As neural systems and the environments in which they operate become more complex and less predictable, flexibility, and adaptability become critical. However, speed of processing has not entirely been compromised. Relatively simple perceptual decisions such as gradient orientation or color discrimination can be done with high accuracy with as little as 10 ms presentation time (Bodelon et al., 2007). Indeed, the macaque brain may require as little as 30 ms to make simple color discriminations (Stanford et al., 2010). Cortical responses to sensory deviancy occur within 100 ms of stimulus onset (e.g., the mismatch negativity; Garrido et al., 2009; Kujala and Naatanen, 2010). Seemingly complex processes in humans also occur rapidly. Electrical signals generated in the medial frontal cortex that reflect errors or response conflict (when multiple responses are activated but only one can be selected) begin shortly before the button press or stimulus onset, and peak about 80 ms after the button press (van Veen and Carter, 2002; Padilla et al., 2006). When subjects are given external performance feedback, electrical activity over medial frontal cortex begins to distinguish positive from negative feedback as early as 200 ms after feedback presentation (Gehring and Willoughby, 2002; Holroyd and Coles, 2002). In some cases, these signals predict decisions subjects make a few seconds later (Cohen and Ranganath, 2007; Cavanagh et al., 2010). Some of these processes occur in absence of conscious awareness (van Gaal et al., 2008; Cohen et al., 2009d).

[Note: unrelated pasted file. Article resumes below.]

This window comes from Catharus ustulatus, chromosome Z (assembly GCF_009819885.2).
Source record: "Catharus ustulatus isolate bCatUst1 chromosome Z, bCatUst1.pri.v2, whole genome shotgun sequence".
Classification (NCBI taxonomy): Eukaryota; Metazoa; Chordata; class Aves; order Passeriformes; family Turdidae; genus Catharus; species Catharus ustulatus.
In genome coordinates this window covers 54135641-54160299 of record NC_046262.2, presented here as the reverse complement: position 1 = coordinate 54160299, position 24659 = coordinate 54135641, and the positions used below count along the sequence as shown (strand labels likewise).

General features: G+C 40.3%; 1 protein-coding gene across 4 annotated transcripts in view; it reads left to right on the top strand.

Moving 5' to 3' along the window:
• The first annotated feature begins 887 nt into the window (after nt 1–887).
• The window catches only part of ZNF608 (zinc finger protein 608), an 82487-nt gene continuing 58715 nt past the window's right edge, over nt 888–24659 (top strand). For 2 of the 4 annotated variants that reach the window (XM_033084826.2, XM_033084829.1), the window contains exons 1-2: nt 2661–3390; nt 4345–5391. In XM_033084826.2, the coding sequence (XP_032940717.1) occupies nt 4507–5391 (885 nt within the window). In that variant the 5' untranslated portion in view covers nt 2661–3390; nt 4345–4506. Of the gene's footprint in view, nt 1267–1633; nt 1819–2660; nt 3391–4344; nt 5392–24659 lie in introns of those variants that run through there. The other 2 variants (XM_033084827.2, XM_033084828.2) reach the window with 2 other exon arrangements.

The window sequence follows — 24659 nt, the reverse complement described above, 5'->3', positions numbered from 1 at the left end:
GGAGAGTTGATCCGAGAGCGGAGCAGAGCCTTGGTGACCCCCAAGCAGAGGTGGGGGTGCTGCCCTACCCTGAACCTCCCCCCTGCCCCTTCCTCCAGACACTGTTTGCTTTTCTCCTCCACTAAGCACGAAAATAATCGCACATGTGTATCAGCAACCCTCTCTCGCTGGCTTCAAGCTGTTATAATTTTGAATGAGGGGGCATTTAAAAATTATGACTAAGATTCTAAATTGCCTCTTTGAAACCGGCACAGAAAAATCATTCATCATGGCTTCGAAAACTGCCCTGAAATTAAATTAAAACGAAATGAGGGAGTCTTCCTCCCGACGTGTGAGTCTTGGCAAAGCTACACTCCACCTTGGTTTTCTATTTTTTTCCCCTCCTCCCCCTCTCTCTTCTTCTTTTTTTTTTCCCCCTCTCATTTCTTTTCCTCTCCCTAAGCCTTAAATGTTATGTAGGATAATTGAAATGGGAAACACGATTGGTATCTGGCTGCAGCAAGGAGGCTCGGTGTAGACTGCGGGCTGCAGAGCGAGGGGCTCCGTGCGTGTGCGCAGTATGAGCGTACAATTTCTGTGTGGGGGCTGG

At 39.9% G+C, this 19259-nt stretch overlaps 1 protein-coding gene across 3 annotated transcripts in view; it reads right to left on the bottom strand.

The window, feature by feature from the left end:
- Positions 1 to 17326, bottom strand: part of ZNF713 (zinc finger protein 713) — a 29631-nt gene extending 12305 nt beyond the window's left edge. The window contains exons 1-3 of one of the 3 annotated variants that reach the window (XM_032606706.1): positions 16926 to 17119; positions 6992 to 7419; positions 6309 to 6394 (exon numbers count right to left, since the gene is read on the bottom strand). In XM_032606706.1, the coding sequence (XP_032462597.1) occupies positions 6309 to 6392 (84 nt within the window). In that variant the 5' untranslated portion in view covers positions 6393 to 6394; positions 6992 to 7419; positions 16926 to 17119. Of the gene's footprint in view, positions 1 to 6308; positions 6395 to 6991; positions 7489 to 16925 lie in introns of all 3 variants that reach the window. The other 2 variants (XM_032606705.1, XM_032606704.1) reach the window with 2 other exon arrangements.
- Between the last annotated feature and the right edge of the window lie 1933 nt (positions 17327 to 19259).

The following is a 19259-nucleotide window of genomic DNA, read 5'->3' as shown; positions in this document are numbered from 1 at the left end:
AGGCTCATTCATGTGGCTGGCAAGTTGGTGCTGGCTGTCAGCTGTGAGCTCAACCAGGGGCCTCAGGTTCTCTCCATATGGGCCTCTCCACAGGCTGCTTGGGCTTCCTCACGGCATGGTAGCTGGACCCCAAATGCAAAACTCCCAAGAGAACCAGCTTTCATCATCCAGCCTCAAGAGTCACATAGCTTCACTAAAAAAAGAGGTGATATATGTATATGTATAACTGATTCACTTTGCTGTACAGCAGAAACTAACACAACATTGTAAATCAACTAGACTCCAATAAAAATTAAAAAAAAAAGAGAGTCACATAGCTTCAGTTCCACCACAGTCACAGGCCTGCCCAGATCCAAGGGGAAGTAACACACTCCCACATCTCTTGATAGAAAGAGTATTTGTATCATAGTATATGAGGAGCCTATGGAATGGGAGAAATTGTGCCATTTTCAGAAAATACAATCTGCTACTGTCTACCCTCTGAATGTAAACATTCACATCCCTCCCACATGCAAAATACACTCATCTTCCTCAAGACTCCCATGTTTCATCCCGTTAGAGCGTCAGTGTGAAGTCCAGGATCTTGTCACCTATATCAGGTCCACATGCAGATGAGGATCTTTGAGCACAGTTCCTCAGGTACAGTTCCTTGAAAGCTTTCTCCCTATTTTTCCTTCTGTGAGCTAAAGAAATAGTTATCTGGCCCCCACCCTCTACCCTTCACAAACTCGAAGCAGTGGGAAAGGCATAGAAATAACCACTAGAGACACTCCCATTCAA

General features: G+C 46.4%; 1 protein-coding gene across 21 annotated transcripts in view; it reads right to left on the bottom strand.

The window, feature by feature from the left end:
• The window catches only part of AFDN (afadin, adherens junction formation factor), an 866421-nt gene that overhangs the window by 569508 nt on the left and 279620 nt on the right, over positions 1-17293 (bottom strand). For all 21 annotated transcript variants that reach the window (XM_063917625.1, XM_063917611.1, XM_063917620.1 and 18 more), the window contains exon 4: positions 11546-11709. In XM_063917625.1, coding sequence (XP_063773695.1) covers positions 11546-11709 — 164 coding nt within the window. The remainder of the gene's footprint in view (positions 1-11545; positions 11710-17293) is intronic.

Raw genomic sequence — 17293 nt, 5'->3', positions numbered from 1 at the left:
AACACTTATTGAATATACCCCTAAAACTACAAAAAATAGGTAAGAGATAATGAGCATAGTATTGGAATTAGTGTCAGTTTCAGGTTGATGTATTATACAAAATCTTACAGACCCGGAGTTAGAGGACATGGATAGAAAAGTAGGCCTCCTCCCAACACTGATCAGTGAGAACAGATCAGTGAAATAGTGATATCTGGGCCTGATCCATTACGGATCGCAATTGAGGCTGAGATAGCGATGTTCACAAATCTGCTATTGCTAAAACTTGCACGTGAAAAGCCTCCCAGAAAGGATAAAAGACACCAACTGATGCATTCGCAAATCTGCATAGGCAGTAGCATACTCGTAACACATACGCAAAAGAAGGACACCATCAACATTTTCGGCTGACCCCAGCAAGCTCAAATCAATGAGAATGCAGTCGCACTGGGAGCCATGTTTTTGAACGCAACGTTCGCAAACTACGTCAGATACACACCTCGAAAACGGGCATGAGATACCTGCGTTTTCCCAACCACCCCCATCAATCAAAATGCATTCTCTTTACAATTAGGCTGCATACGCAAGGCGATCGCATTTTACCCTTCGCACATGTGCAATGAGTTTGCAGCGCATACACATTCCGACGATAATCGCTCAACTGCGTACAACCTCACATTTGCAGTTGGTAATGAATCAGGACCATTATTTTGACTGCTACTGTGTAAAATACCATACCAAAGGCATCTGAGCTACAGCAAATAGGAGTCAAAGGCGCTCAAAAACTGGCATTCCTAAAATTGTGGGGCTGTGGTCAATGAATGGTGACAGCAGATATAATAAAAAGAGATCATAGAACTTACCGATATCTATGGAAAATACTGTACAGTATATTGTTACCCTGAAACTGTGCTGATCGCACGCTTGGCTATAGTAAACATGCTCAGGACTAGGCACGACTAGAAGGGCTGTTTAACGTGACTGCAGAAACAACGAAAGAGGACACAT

Though not conclusive in establishing that there must be information processing/transfer schemes based on temporal coding, these observations indicate that processing information as rapidly as possible while maintaining flexibility and adaptability is ubiquitously needed and often observed. In other words, to the extent that speed and flexibility in responding to unpredictable changes in the environment provides an advantage for survival, animals containing neural systems that take advantage of the processing capabilities afforded by time may have been more likely to reproduce and pass on their genes (and neural processing power and coding schemes).